A review of “World Trade Center” by Jeanne Aufmuth


Stars: **

Rating: PG-13 for physical and emotional intensity

Run Time: 2 hours, 5 minutes



Oliver Stone’s take on one of history’s most notorious and devastating days is white-washed with the sentimental veneer of the Lifetime Channel.

Comparisons to “United 93” are inevitable; both high-profile projects dealing with the emotional and physical wreckage of 9/11. “WTC” begins by establishing the obvious tensions of that fateful day, borne on the wings of coiled expectation.

Port Authority patrol sergeant John McLoughlin (Nicolas Cage) treats Tuesday, September 11 like he would any day on the job. Roll call, street assignments, and a hearty “let’s protect ourselves and watch each other’s backs”.

When the shout-out comes there is a customary call to duty. Fellow PAPD officers Will Jimeno (Michael Peňa) and Dominick Pezzulo (Jay Hernandez) move to the scene with partisan alacrity and nary an inkling of impending havoc.

Speculation runs rampant, most of it centered on the possibility of a commuter plane hitting one of the towers. By the time the force has moved into the South Tower there is still question hanging in the air.

The building falls in a compounded crush of plaster and twisted metal, a deafening and altogether heart-stopping moment. McLoughlin, Jimeno and several others are trapped beneath the rubble, pinned under huge beams in a dust-choked grave.

The script is based on information offered by the real survivors so I’m reluctant to judge. But the dialogue feels flat and uninspiring; two guys in a world of hurt talking about their families in order to keep each other awake and aware. Stone’s direction does little to truly emphasize the men’s burgeoning panic and desperation, the most palpable element of this horrific scenario.

 Peripheral characters – McLoughlin’s wife Donna (Maria Bello) and Jimeno’s pregnant wife Allison (Maggie Gyllenhaal) have little to do but worry and wait. Gyllenhaal adds a quirky spark by virtue of her natural screen presence while Bello’s gifts are all but wasted.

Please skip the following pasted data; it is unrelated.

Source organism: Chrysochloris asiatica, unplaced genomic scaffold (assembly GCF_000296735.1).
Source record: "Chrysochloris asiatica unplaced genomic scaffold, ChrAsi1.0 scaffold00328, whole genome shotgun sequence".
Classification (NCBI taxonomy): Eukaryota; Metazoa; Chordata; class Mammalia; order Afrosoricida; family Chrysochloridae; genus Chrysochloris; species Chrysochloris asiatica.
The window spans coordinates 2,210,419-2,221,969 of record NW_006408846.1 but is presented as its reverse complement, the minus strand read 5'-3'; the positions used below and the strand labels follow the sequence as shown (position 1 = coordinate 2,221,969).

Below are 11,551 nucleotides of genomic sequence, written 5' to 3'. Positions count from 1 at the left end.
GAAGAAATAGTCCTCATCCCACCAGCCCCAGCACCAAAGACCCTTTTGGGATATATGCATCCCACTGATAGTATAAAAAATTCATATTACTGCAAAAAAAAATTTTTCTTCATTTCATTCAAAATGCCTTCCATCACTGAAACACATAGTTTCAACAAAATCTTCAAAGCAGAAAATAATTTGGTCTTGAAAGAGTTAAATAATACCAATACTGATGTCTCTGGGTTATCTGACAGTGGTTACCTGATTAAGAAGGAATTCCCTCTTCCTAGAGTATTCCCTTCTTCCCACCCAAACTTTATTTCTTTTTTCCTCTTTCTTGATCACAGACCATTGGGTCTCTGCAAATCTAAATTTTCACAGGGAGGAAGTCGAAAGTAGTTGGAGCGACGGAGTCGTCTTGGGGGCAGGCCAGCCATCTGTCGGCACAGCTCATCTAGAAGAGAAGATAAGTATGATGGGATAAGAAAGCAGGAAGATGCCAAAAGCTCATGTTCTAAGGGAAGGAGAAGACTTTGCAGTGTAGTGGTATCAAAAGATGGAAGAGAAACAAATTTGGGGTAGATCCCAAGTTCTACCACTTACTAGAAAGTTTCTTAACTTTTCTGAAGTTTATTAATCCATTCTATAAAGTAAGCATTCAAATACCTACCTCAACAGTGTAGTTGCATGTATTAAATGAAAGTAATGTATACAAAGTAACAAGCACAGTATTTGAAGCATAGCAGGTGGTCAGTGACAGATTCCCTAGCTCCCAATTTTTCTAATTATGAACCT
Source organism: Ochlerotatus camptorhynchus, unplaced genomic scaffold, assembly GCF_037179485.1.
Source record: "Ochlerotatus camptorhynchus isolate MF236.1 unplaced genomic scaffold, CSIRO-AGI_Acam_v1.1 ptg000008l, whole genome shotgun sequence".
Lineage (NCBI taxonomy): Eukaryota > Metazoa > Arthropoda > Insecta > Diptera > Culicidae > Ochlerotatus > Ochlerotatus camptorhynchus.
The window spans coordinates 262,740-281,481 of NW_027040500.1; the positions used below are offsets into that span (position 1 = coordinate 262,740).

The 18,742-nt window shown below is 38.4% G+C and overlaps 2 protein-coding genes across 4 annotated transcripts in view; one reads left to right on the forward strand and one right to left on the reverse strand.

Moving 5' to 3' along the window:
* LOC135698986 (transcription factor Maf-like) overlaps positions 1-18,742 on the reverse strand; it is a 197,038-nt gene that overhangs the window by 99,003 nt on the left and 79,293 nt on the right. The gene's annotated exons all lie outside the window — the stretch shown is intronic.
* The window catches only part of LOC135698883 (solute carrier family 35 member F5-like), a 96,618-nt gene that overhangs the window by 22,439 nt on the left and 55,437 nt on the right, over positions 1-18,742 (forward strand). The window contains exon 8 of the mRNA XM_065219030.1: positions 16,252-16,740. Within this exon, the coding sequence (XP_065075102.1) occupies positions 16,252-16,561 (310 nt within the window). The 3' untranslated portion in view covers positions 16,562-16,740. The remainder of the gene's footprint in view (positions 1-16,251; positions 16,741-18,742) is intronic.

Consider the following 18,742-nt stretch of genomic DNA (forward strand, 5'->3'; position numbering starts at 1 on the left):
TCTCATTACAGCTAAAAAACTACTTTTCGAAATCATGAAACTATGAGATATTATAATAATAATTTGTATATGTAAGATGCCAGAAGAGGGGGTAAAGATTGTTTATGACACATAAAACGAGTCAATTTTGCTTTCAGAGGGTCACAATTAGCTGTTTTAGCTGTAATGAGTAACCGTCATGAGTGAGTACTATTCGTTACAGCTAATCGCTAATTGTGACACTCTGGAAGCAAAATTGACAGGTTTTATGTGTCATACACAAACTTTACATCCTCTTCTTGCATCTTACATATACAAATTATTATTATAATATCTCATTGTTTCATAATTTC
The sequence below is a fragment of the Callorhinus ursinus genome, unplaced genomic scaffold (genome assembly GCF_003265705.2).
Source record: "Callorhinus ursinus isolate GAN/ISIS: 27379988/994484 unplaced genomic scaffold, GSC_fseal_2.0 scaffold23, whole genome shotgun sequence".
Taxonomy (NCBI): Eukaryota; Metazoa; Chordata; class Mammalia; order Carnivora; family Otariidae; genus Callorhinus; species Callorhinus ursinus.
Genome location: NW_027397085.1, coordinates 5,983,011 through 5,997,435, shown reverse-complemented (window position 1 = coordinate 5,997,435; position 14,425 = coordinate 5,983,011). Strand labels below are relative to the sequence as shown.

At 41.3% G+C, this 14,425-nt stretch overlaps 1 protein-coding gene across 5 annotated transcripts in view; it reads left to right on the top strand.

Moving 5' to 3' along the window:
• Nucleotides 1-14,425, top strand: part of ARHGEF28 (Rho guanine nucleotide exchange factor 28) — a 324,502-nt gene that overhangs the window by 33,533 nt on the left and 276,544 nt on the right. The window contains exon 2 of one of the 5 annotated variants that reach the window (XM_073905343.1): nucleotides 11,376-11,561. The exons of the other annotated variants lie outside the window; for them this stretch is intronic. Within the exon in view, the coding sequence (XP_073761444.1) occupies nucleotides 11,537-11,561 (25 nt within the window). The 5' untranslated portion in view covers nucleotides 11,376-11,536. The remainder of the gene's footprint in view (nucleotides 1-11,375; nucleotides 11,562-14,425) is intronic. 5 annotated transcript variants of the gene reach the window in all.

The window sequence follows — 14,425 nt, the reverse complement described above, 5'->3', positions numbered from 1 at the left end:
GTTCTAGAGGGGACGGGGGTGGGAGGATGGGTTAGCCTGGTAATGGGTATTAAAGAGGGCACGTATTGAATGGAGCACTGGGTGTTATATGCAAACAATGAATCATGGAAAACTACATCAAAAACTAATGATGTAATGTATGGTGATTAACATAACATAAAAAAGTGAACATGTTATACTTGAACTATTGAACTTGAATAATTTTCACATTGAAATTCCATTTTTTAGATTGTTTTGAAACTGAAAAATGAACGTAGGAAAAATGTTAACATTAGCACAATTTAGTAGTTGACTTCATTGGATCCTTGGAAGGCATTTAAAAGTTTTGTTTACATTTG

The story is excruciatingly real but its “WTC” re-telling is melodramatic to a fault. The trauma is all but absent but the heroism intact – climaxing in the kind of feel-good crescendo that graces too many mediocre projects. The one character representing a military presence is gratuitous and banal.

The most glaring flaw of “WTC” is the one that “United 93” director Paul Greengrass managed to sidestep so gracefully – sensationalizing the headlines and crafting them into something trite and mawkish.

I admit I expect a lot from Stone, whose incendiary work includes “Born on the Fourth of July” and “Platoon”. “WTC” is a definite departure for Stone, free of the trademark conspiracies and agendas that fortify his vision. Another director may have made better use of this narrow scope – one tragedy amongst a plethora of tragedies – but Stone and raw sentiment are an awkward fit.

I thought “Alexander” was an aberration but perhaps I was mistaken; Stone appears to have lost his edge. “WTC” intermittently flashes with his elegant hand but his take on the day that was is 9/11 light.